The rise of digital comics

24 Jun

The comic book has been one of America’s most classic art forms for many years. Changes have occurred slowly over time. Some were great, like the rise of the direct market. Others were disappointing like the DC Implosion. New titles have launched and fallen. A few titles have reached an incredible history like Detective Comics and Action Comics. And yet, few changes have been as impressive as the rise of the digital comic. It is sweeping the nation and many publishers have launched apps that cater to fans willing to buy digital books. Recently, though, DC has taken an incredibly gutsy move by announcing they will be published all of their books online on the date of their print publication.

This is a move that needed to come. Most media now can be purchased digitally today. Music made the transition over twenty years ago and movies followed a few years later. Much more recently, the rise of the digital book has taken the print world by storm. In fact, one of the largest bookstores, Amazon, now sales more digital books than print. So it only makes sense that the comic book world should follow suit.

Starting in September, DC will publish each of their 52 books on the same date as their print counterpart. For the last year, they have had an app that sold digital comics, but few titles were released day and date with the print edition. This will be a revolutionary change in the comic industry. Currently, DC is the only major publisher with this plan.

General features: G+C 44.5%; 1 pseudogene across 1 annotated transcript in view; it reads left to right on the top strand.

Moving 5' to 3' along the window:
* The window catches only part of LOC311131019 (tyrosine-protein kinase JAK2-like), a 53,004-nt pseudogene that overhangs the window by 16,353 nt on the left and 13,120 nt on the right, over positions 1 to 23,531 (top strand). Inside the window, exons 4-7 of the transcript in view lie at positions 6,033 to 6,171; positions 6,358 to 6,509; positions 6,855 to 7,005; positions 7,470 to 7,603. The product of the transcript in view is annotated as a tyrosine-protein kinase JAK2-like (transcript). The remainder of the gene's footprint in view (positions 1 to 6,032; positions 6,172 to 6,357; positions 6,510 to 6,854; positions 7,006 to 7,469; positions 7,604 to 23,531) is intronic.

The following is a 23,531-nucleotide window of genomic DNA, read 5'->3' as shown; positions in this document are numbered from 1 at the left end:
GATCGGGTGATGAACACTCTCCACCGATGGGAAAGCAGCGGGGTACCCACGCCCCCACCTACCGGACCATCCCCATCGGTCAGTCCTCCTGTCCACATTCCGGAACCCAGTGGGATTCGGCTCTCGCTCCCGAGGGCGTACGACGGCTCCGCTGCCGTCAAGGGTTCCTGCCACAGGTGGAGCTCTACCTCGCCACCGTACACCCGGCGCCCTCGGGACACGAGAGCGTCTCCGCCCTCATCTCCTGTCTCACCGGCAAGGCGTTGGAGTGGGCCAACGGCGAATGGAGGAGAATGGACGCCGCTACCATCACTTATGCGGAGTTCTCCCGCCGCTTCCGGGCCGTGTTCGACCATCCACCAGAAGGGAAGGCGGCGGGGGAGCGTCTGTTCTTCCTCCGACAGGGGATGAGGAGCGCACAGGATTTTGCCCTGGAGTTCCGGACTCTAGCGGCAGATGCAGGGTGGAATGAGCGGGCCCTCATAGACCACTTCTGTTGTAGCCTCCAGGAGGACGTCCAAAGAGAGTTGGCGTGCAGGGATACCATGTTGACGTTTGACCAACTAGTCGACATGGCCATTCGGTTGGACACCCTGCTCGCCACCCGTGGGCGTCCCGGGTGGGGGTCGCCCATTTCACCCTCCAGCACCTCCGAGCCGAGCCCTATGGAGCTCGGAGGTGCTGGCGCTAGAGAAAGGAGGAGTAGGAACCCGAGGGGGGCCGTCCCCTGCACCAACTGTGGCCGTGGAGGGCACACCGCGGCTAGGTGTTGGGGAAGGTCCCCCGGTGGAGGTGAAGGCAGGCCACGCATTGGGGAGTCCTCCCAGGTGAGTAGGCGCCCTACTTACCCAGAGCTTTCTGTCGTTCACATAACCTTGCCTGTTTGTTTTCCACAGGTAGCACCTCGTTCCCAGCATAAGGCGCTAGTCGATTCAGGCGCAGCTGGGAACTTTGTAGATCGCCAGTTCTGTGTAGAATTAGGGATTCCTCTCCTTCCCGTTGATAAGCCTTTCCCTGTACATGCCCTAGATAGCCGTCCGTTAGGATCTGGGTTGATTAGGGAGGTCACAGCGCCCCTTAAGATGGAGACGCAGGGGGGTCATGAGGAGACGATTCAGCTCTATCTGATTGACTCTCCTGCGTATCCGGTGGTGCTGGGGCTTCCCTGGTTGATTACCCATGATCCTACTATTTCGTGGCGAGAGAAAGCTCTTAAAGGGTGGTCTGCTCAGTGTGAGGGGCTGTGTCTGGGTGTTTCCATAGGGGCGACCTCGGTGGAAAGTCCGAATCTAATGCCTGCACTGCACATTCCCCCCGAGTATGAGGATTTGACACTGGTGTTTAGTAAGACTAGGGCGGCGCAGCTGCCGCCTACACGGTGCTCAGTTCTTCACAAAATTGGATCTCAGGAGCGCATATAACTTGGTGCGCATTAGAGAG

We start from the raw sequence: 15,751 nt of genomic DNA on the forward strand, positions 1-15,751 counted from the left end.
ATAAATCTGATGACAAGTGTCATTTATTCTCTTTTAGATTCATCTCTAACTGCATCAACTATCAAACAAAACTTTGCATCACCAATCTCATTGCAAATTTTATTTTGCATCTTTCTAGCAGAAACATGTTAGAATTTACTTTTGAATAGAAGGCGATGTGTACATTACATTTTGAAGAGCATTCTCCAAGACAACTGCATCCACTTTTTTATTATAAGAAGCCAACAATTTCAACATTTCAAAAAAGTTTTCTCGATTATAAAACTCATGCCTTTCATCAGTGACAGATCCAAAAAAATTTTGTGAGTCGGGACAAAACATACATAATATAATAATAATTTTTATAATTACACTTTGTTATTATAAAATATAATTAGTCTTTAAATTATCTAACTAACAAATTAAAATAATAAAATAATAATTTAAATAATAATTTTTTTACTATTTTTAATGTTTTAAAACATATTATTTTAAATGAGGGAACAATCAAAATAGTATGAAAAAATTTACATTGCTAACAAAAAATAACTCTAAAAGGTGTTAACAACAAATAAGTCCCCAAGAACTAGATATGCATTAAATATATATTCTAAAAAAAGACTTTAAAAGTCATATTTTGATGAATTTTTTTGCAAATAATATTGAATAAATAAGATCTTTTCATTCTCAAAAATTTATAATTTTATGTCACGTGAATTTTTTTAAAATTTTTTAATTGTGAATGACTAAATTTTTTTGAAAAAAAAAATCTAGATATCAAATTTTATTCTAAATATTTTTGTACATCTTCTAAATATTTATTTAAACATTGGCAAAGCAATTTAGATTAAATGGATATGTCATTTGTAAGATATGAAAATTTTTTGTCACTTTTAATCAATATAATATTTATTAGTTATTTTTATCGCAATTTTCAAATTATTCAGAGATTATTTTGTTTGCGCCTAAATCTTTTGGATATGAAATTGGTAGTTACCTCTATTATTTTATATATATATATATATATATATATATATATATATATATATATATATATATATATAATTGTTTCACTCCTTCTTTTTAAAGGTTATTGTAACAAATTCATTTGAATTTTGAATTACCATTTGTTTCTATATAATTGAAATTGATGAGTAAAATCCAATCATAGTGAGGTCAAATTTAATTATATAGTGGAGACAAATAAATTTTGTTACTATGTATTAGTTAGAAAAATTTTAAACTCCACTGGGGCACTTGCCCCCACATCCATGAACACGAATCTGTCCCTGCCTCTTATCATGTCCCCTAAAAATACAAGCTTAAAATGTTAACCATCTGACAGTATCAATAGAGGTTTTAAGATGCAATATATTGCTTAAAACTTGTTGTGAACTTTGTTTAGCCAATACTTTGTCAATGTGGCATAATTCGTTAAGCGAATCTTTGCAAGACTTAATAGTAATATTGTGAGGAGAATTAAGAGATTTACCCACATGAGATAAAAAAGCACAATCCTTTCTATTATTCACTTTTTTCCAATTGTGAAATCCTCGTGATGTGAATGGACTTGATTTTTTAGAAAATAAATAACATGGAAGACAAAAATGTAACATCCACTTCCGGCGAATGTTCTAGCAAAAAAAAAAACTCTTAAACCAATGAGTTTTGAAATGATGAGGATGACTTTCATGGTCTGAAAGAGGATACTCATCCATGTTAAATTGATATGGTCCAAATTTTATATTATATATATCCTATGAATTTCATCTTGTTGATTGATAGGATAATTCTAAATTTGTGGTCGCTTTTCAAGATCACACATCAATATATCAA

So why is this a good thing for the consumer? Many comic specialty shops have stated this will be a major blow to their shops. And yet, a quick look at other types of media show that digital media didn’t destroy the industry but instead strengthened it after a period of transition. Some fans will stick to print copies of their favorite books and back issues will still need an outlet. If someone reads a digital Superman story and decides they want to see what they missed, the best bet is still to find a store.

Meanwhile, though, fans who live in the middle of nowhere like myself can still buy new issues without having to spend a fortune on gas to get to a shop. Another major pitfall that fans won’t have to worry about now is the “missed issue.” I have shopped at several stores over the years, and they all occasionally missed an issue, even if I subscribed to the book from their store. Now, that will be a problem of the past. Digital copies won’t sell out.

Finally, a word to those fans who see comics as a great way of making a fortune one day, take it from me. As a child I spent all of my money on comic books. At one point, I had over $10,000 worth of comics according to the price guides. However, when I wound up in a severe economic strain, I had to dump my books quickly to make some important bills and got $400 from my local shop. Comics will rarely be “money in the bank.” So it really shouldn’t matter what form you enjoy them in. If you like them, read them however they are available. For those willing to try out digital comics, the DC app (and Marvel, Comixology, et al) offer free issues of many books in an attempt to get you interested in them. Try it out!


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